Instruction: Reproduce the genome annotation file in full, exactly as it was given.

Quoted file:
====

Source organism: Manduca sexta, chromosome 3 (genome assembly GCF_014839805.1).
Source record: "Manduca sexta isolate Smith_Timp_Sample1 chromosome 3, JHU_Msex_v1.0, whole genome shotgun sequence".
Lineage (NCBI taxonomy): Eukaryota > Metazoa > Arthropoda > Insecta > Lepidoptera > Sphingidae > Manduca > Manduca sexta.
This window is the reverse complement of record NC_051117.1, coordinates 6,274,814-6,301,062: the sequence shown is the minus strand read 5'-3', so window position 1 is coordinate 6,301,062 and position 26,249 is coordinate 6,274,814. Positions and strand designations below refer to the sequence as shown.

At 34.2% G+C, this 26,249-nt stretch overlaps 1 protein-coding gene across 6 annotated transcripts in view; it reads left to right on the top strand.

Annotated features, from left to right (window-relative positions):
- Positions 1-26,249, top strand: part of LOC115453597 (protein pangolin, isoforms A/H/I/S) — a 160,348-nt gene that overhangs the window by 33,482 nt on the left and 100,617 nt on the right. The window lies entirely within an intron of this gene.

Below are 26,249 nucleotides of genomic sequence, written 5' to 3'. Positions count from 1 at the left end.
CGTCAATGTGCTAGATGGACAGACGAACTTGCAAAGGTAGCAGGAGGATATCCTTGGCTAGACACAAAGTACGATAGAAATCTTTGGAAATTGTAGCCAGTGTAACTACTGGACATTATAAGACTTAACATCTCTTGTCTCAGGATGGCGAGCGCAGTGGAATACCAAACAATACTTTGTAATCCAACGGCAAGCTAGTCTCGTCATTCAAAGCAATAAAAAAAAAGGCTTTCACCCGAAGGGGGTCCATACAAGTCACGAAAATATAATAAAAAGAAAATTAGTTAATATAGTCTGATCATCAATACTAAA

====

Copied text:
Source organism: Manduca sexta, chromosome 3 (genome assembly GCF_014839805.1).
Source record: "Manduca sexta isolate Smith_Timp_Sample1 chromosome 3, JHU_Msex_v1.0, whole genome shotgun sequence".
Lineage (NCBI taxonomy): Eukaryota > Metazoa > Arthropoda > Insecta > Lepidoptera > Sphingidae > Manduca > Manduca sexta.
This window is the reverse complement of record NC_051117.1, coordinates 6,274,814-6,301,062: the sequence shown is the minus strand read 5'-3', so window position 1 is coordinate 6,301,062 and position 26,249 is coordinate 6,274,814. Positions and strand designations below refer to the sequence as shown.

At 34.2% G+C, this 26,249-nt stretch overlaps 1 protein-coding gene across 6 annotated transcripts in view; it reads left to right on the top strand.

Annotated features, from left to right (window-relative positions):
- Positions 1-26,249, top strand: part of LOC115453597 (protein pangolin, isoforms A/H/I/S) — a 160,348-nt gene that overhangs the window by 33,482 nt on the left and 100,617 nt on the right. The window lies entirely within an intron of this gene.

Below are 26,249 nucleotides of genomic sequence, written 5' to 3'. Positions count from 1 at the left end.
CGTCAATGTGCTAGATGGACAGACGAACTTGCAAAGGTAGCAGGAGGATATCCTTGGCTAGACACAAAGTACGATAGAAATCTTTGGAAATTGTAGCCAGTGTAACTACTGGACATTATAAGACTTAACATCTCTTGTCTCAGGATGGCGAGCGCAGTGGAATACCAAACAATACTTTGTAATCCAACGGCAAGCTAGTCTCGTCATTCAAAGCAATAAAAAAAAAGGCTTTCACCCGAAGGGGGTCCATACAAGTCACGAAAATATAATAAAAAGAAAATTAGTTAATATAGTCTGATCATCAATACTAAA